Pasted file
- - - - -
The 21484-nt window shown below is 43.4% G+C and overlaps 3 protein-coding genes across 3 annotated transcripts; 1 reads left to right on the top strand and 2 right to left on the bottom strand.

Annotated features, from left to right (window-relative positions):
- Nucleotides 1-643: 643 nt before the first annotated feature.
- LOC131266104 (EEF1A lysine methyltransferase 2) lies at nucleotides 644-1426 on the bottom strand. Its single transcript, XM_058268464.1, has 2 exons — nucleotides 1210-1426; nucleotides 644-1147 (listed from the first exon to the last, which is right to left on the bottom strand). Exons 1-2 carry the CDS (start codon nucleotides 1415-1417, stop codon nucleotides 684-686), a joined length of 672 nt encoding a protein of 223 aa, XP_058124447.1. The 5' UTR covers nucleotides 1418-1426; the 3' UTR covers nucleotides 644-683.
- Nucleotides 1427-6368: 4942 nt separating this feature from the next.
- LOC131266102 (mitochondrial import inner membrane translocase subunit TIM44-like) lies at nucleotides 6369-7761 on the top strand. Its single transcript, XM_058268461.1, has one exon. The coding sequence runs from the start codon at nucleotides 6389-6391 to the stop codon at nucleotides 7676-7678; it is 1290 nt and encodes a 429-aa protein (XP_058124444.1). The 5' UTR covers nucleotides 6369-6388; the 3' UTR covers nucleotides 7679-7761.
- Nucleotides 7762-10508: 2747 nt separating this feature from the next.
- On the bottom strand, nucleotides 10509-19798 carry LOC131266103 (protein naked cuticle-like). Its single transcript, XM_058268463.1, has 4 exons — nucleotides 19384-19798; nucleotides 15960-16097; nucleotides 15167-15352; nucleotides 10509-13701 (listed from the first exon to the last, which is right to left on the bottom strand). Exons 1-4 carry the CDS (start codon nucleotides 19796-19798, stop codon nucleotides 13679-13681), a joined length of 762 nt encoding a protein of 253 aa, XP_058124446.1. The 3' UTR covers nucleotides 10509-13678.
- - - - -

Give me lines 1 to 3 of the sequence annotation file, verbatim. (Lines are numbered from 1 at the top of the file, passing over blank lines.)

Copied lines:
The 21484-nt window shown below is 43.4% G+C and overlaps 3 protein-coding genes across 3 annotated transcripts; 1 reads left to right on the top strand and 2 right to left on the bottom strand.

Annotated features, from left to right (window-relative positions):
- Nucleotides 1-643: 643 nt before the first annotated feature.